After redistricting, Capito was challenged in the Republican primary for the first time in her career. Capito said she planned on fighting to "dismantle the federal health care overhaul and challenge the U.S. Environmental Protection Agency." She defeated Delegate Jonathan Miller and Michael Davis 83%-11%-6%.
Since being in Congress, Capito has voted with her party 93% of the time. As of 2012, she had a lifetime rating of 70 from the American Conservative Union. She is a member of the Republican Main Street Partnership.
In June 2003, Capito introduced the Family Fairness in Taxing Act of 2003. The bill would accelerate the increase to the child tax credit, increase the qualification age for children, and revise refundability criteria for the credit.
In May 2008, Capito voted for the Post-9/11 Veterans Educational Assistance Act of 2008 (commonly called the new G.I. Bill), which expanded the educational benefits for military veterans who have served since September 11, 2001.
In January 2009, Capito voted to expand the Children's Health Insurance Program (CHIP) as part of its re-authorization. The expanded coverage would include about four million more children in the program.
Capito voted against the Patient Protection and Affordable Care Act (commonly called ObamaCare or the Affordable Care Act) in March 2010.
In December 2010, Capito voted to extend the tax cuts enacted during the administration of President George W. Bush.
Capito voted for the Constitutional Balanced Budget Amendment of 2011.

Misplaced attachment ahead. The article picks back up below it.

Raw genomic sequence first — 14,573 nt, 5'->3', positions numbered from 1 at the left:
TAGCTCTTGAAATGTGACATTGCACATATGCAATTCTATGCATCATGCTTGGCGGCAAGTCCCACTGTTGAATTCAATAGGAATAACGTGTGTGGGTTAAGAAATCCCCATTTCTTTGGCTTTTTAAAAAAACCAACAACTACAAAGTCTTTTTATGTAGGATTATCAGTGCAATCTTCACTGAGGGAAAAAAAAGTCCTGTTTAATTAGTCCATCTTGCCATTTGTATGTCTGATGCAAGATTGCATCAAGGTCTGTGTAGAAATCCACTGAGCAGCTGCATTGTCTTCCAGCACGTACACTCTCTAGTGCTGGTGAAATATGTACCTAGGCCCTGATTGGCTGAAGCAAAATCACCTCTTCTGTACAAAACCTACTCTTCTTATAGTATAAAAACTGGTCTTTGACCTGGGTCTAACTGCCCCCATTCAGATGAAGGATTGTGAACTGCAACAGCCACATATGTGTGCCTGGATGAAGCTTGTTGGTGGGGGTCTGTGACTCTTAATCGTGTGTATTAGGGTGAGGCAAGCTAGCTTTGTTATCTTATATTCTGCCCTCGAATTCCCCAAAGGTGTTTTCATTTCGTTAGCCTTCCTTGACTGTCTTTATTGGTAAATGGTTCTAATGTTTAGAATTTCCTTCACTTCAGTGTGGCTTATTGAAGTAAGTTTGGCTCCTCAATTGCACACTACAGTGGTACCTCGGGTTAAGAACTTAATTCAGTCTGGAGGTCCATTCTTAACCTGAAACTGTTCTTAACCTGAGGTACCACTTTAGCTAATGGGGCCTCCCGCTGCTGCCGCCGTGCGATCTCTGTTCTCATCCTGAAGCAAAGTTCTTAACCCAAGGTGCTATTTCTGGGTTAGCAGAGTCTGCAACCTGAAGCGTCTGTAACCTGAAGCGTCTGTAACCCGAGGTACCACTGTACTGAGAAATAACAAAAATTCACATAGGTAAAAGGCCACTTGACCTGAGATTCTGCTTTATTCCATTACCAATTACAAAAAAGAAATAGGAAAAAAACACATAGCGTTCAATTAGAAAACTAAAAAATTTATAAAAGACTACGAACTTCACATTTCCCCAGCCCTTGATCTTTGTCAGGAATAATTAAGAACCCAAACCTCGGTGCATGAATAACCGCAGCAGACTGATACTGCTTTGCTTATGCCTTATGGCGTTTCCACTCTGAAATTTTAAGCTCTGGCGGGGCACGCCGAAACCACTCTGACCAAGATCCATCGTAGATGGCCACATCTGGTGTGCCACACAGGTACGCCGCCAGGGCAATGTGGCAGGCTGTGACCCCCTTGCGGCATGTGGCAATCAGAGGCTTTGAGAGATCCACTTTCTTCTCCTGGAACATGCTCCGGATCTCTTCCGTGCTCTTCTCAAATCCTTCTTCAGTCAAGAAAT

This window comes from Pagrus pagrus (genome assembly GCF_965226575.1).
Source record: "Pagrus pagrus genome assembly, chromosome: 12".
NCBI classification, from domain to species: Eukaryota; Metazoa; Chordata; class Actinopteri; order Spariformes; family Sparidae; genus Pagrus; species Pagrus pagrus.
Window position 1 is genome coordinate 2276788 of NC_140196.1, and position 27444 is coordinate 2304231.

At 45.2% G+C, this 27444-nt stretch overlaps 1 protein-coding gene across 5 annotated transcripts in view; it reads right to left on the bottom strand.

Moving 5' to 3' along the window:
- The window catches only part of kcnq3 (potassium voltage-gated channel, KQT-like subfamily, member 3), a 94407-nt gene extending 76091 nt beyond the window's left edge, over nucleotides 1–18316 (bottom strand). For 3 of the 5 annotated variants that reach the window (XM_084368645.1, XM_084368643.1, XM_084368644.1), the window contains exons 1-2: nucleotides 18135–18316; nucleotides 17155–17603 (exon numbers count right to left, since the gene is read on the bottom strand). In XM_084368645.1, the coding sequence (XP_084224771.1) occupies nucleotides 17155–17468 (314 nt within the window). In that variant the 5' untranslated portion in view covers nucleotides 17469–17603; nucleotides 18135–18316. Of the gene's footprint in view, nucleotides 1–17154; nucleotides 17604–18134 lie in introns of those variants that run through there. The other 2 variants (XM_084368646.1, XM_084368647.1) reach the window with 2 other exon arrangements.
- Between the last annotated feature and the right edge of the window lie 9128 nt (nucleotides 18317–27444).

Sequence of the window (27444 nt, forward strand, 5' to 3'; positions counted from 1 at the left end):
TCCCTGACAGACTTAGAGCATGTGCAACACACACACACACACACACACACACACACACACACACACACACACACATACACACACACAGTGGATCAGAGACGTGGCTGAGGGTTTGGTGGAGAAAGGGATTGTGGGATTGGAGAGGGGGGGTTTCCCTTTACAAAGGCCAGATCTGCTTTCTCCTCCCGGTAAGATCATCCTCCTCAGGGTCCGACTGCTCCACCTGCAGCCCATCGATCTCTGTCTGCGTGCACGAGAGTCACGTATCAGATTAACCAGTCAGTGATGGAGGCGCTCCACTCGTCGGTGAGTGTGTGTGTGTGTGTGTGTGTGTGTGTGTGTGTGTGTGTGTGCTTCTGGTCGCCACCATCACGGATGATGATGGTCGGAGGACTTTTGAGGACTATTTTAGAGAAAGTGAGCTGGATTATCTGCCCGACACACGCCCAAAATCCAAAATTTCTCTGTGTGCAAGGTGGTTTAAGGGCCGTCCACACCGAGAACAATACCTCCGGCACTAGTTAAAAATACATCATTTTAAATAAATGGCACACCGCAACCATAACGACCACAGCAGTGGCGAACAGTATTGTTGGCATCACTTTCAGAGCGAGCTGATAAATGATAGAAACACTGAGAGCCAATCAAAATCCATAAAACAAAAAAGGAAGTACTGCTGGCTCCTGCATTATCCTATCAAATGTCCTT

Capito has been a staunch advocate for the mining industry. In December 2011, she sponsored the Mine Safety Accountability and Improved Protection Act. The bill would establish an independent National Mine Safety Board, require mine inspections to be conducted when miners are present, and specify requirements for dealing with mines with a pattern of safety violations. In May 2013, she introduced the Coal Jobs Protection Act of 2013. The bill would require the Environmental Protection Agency to base a determination on approving a new or renewed permit covering discharges from a structure only on regulations issued by the permitting authority.
Capito supports a federal prohibition on online poker. In 2006, she cosponsored H.R. 4777, the Internet Gambling Prohibition and Enforcement Act, and supported H.R. 4411, the Goodlatte-Leach Internet Gambling Prohibition Act.
Capito opposes legislation aimed at capping greenhouse gas emissions. In January 2010 she reportedly asked the president if he would reconsider "job-killing" policies like limiting greenhouse gases.
- Committee on Financial Services
- Committee on Transportation and Infrastructure
Capito is a former Chairman of the Congressional Caucus for Women's Issues as well as a member of the Congressional Arts Caucus. After an explosion responsible for the death of 29 coal workers, Capito founded the Congressional Coal Caucus.
2014 U.S. Senate election
On November 26, 2012, Capito announced that she planned to run for the U.S. Senate in the 2014 election, at the time intending to challenge longtime incumbent Jay Rockefeller, but he subsequently announced his retirement. Despite initial protests from Tea Party groups and anti-establishment conservatives that Moore Capito's House voting record was "too liberal," she ultimately won 87% of the Republican primary vote.
Capito was an overwhelming favorite in the general election once Rockefeller bowed out. She went on to trounce Democratic Secretary of State Natalie Tennant in the general election, 62% to 35%, carrying every county in the state.